If you think oil costs a lot now, just wait a couple years. Jeff Rubin, chief economist of CIBC World Markets, a major financial institution, predicts oil will hit $150 a barrel within four years, possibly sooner, according to the Toronto Star.
Why? In a nutshell, the other experts expect too much supply from so-called "mega projects," too much political stability from the world's oil-producing nations and too much fair weather. Their expectations are too optimistic.
Rubin argues that costly delays will continue to mark the development of newly tapped oil reserves, like oil sands, oil shale and new deep-water deposits. He argues that violence is likely to disrupt supply, or spark fears enough to drive up the cost. And he argues that extreme weather will interrupt the flow of oil from important regions.
In other words, a combination of scenarios that a Peak Oil analyst would embrace namely, moving toward reserves that are expensive to exploit because the cheap and easy crude is being depleted and confounding political and environment circumstances that upset the flow of the remaining cheap stuff. We call that political peak oil. Rubin, it should be noted, embraces the peak oil theory, and believes we've already hit the peak.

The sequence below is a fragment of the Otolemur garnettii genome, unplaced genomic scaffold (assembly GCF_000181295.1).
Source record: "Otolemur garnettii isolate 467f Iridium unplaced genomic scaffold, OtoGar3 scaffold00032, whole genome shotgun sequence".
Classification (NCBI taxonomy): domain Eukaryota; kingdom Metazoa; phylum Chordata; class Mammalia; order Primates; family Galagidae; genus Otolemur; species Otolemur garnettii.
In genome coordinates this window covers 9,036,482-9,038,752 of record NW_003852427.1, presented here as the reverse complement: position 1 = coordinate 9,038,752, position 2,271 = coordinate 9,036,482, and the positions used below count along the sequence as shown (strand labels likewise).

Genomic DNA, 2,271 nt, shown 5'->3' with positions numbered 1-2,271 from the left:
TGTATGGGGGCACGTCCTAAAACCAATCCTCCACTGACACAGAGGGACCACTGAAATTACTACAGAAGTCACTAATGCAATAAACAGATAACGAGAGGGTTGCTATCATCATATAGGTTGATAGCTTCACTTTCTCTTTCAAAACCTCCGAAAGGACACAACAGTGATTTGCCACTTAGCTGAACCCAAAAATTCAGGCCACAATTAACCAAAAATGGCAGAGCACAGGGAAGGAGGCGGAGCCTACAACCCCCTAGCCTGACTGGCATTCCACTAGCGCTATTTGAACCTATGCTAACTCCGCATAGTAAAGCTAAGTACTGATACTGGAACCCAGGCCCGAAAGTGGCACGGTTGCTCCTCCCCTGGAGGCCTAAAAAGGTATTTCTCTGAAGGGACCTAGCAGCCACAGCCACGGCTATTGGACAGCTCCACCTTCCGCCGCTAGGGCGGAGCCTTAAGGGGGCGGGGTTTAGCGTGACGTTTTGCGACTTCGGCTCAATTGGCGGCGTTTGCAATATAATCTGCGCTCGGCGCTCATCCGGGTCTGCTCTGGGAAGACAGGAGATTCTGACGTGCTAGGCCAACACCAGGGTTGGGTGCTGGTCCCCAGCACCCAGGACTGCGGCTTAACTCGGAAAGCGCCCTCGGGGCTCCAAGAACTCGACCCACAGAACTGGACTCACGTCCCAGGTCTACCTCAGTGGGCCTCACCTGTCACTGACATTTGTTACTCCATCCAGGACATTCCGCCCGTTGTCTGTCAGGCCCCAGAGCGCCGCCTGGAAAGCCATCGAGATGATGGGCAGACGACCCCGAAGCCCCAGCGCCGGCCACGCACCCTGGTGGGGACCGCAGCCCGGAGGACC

Certainly, 2007 demonstrated that each of these scenarios is as likely as smooth sailing on the world oil markets. Mexican oil supply was disrupted by hurricanes. Nigerian oil was disrupted by violence. Kurdish Iraqi oil was disrupted by the threat of Turkish military action.
"Don't think of today's prices as a spike. Don't think of them as a temporary aberration," Rubin told the Star. "Think of them as the beginning of a new era."
Whether or not Rubin is right, it might be wise to hedge our bets. If cheap oil is out, then alternative and clean-burning alternatives need to be developed quickly.
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